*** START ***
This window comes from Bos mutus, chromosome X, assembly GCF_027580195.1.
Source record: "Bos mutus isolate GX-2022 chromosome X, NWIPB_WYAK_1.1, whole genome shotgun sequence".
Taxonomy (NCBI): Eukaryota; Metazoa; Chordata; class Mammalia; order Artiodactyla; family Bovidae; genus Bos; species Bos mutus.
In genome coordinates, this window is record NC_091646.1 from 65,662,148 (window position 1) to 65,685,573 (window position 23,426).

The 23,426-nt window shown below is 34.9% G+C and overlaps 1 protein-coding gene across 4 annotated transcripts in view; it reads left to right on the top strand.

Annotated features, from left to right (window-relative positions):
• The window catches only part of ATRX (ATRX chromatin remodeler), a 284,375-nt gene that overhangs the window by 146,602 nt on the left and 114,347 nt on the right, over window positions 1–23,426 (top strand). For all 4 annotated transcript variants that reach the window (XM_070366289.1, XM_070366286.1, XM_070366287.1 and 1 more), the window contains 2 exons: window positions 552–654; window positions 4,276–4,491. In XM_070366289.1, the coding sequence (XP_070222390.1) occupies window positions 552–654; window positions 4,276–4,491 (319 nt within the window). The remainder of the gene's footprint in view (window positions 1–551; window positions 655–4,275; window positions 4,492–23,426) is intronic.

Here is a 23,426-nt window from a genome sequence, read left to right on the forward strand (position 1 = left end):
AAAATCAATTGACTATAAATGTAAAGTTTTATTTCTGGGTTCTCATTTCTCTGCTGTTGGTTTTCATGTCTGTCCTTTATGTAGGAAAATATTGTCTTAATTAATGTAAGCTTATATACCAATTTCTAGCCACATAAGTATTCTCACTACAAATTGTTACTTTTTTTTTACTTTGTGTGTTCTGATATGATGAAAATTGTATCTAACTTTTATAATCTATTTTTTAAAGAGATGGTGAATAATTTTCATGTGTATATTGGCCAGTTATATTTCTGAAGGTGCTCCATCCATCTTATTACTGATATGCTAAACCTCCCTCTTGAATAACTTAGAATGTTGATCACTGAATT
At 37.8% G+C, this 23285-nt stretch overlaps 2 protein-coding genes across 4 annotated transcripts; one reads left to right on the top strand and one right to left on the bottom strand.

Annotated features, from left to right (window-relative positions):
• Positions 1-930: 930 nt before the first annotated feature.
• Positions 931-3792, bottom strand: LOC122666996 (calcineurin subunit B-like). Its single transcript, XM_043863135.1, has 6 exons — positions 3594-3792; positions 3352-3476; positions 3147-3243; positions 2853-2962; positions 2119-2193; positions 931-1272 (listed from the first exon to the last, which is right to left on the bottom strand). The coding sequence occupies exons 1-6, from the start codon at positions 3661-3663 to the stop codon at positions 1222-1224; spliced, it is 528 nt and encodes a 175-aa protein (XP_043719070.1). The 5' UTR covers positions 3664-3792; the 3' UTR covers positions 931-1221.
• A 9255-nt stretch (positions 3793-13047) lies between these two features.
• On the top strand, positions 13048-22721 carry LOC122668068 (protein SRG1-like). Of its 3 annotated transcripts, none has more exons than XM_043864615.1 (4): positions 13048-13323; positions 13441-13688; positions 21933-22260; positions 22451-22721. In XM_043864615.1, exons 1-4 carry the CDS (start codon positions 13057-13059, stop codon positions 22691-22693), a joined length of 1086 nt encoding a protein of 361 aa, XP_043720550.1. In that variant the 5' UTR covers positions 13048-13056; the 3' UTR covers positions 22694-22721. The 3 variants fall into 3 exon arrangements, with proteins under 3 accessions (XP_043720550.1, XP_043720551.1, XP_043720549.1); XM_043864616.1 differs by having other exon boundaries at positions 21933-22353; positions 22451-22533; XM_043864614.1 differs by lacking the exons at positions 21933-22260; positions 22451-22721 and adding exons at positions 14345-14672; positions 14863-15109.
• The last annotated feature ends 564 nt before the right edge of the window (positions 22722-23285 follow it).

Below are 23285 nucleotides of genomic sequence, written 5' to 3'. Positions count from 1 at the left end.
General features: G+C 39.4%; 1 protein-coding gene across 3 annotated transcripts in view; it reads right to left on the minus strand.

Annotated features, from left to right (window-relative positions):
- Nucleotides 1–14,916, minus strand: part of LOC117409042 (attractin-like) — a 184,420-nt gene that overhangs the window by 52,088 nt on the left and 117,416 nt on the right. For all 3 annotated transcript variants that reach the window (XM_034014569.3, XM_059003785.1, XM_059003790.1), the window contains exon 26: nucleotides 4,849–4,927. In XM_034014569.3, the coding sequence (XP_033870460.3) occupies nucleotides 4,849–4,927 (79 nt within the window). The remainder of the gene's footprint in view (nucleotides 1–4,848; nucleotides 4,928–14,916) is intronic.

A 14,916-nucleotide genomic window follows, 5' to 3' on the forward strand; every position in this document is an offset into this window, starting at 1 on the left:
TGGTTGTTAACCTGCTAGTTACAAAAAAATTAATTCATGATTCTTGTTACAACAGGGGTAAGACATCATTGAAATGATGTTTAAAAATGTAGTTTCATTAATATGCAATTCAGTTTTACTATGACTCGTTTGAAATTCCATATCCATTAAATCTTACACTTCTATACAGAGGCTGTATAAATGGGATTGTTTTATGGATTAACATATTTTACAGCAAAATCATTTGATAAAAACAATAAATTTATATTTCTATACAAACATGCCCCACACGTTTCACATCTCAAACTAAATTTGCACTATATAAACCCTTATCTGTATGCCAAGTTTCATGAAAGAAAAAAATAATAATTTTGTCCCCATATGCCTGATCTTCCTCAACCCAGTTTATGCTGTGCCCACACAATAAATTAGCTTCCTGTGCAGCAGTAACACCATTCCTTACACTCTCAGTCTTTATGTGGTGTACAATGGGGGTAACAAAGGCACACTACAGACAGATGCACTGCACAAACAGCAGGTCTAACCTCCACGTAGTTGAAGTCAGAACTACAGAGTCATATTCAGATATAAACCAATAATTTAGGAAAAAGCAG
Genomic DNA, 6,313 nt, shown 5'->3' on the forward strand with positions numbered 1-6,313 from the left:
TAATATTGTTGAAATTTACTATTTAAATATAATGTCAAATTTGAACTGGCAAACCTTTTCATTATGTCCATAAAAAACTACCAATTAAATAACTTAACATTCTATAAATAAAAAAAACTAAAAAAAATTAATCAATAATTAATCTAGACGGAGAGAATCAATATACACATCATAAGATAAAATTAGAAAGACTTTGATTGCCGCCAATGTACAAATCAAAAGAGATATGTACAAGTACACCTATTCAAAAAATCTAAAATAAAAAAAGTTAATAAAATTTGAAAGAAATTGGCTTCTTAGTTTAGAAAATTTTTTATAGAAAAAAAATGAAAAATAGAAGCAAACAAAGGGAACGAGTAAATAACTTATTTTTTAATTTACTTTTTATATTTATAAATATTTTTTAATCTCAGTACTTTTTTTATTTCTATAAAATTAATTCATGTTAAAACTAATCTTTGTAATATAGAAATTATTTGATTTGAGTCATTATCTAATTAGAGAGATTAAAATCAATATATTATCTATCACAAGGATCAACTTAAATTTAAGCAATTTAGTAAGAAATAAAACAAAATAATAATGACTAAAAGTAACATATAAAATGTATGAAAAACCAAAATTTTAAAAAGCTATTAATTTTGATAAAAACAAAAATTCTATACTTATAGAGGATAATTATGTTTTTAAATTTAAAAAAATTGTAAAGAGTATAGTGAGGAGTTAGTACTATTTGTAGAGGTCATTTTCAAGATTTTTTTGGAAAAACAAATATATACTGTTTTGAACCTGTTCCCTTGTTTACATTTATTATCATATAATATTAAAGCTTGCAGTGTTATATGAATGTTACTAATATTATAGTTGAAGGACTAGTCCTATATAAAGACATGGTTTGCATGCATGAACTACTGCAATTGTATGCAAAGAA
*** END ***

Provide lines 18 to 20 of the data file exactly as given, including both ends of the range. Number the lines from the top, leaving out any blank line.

General features: G+C 39.4%; 1 protein-coding gene across 3 annotated transcripts in view; it reads right to left on the minus strand.

Annotated features, from left to right (window-relative positions):
- Nucleotides 1–14,916, minus strand: part of LOC117409042 (attractin-like) — a 184,420-nt gene that overhangs the window by 52,088 nt on the left and 117,416 nt on the right. For all 3 annotated transcript variants that reach the window (XM_034014569.3, XM_059003785.1, XM_059003790.1), the window contains exon 26: nucleotides 4,849–4,927. In XM_034014569.3, the coding sequence (XP_033870460.3) occupies nucleotides 4,849–4,927 (79 nt within the window). The remainder of the gene's footprint in view (nucleotides 1–4,848; nucleotides 4,928–14,916) is intronic.